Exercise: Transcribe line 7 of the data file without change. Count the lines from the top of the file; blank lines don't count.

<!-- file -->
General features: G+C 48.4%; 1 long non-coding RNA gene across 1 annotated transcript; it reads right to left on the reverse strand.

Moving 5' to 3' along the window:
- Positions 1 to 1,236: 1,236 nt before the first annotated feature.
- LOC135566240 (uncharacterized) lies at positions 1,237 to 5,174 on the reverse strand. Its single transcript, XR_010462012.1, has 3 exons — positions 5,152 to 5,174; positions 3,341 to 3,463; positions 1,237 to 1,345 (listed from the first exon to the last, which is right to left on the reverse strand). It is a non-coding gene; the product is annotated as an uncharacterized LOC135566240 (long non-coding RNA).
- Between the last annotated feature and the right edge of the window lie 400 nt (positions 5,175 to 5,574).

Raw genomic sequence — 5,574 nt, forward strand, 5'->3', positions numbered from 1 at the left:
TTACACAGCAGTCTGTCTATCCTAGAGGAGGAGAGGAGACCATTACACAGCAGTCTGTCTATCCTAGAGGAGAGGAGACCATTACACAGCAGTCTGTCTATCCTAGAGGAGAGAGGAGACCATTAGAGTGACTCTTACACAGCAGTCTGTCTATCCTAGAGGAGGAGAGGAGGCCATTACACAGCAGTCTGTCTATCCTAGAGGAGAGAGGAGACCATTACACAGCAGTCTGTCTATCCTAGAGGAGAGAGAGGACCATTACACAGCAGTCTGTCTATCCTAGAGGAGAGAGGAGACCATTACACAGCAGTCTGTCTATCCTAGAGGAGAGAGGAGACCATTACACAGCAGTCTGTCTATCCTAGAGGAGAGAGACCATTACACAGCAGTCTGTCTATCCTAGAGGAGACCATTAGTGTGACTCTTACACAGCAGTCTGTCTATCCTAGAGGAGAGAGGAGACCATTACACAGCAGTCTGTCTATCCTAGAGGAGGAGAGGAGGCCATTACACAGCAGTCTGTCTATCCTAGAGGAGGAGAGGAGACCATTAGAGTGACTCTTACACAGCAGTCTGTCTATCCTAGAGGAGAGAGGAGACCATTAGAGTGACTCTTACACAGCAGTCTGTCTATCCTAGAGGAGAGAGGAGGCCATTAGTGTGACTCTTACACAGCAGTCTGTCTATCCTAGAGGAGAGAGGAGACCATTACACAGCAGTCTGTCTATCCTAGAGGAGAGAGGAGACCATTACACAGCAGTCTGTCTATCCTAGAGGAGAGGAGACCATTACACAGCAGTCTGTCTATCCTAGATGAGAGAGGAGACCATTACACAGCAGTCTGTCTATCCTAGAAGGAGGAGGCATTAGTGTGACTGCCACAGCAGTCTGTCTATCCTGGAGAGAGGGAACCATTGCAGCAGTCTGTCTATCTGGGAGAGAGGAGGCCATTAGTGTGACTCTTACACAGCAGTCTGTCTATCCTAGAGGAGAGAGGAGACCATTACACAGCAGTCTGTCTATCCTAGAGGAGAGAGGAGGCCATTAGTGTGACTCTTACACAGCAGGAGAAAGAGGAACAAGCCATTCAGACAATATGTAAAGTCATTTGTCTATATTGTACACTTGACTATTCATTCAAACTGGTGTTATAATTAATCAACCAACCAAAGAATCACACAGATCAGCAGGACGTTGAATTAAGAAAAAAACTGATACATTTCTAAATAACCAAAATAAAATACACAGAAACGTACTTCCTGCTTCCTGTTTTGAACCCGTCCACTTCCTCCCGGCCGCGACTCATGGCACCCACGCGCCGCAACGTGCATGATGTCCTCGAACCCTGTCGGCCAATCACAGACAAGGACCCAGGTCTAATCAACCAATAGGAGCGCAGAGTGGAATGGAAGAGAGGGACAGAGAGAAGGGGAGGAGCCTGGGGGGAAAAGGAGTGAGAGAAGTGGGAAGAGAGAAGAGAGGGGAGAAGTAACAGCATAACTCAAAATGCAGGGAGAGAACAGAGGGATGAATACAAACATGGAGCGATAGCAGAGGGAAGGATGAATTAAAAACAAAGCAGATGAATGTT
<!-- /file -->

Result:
TTACACAGCAGTCTGTCTATCCTAGAGGAGGAGAGGAGACCATTACACAGCAGTCTGTCTATCCTAGAGGAGAGGAGACCATTACACAGCAGTCTGTCTATCCTAGAGGAGAGAGGAGACCATTAGAGTGACTCTTACACAGCAGTCTGTCTATCCTAGAGGAGGAGAGGAGGCCATTACACAGCAGTCTGTCTATCCTAGAGGAGAGAGGAGACCATTACACAGCAGTCTGTCTATCCTAGAGGAGAGAGAGGACCATTACACAGCAGTCTGTCTATCCTAGAGGAGAGAGGAGACCATTACACAGCAGTCTGTCTATCCTAGAGGAGAGAGGAGACCATTACACAGCAGTCTGTCTATCCTAGAGGAGAGAGACCATTACACAGCAGTCTGTCTATCCTAGAGGAGACCATTAGTGTGACTCTTACACAGCAGTCTGTCTATCCTAGAGGAGAGAGGAGACCATTACACAGCAGTCTGTCTATCCTAGAGGAGGAGAGGAGGCCATTACACAGCAGTCTGTCTATCCTAGAGGAGGAGAGGAGACCATTAGAGTGACTCTTACACAGCAGTCTGTCTATCCTAGAGGAGAGAGGAGACCATTAGAGTGACTCTTACACAGCAGTCTGTCTATCCTAGAGGAGAGAGGAGGCCATTAGTGTGACTCTTACACAGCAGTCTGTCTATCCTAGAGGAGAGAGGAGACCATTACACAGCAGTCTGTCTATCCTAGAGGAGAGAGGAGACCATTACACAGCAGTCTGTCTATCCTAGAGGAGAGGAGACCATTACACAGCAGTCTGTCTATCCTAGATGAGAGAGGAGACCATTACACAGCAGTCTGTCTATCCTAGAAGGAGGAGGCATTAGTGTGACTGCCACAGCAGTCTGTCTATCCTGGAGAGAGGGAACCATTGCAGCAGTCTGTCTATCTGGGAGAGAGGAGGCCATTAGTGTGACTCTTACACAGCAGTCTGTCTATCCTAGAGGAGAGAGGAGACCATTACACAGCAGTCTGTCTATCCTAGAGGAGAGAGGAGGCCATTAGTGTGACTCTTACACAGCAGGAGAAAGAGGAACAAGCCATTCAGACAATATGTAAAGTCATTTGTCTATATTGTACACTTGACTATTCATTCAAACTGGTGTTATAATTAATCAACCAACCAAAGAATCACACAGATCAGCAGGACGTTGAATTAAGAAAAAAACTGATACATTTCTAAATAACCAAAATAAAATACACAGAAACGTACTTCCTGCTTCCTGTTTTGAACCCGTCCACTTCCTCCCGGCCGCGACTCATGGCACCCACGCGCCGCAACGTGCATGATGTCCTCGAACCCTGTCGGCCAATCACAGACAAGGACCCAGGTCTAATCAACCAATAGGAGCGCAGAGTGGAATGGAAGAGAGGGACAGAGAGAAGGGGAGGAGCCTGGGGGGAAAAGGAGTGAGAGAAGTGGGAAGAGAGAAGAGAGGGGAGAAGTAACAGCATAACTCAAAATGCAGGGAGAGAACAGAGGGATGAATACAAACATGGAGCGATAGCAGAGGGAAGGATGAATTAAAAACAAAGCAGATGAATGTT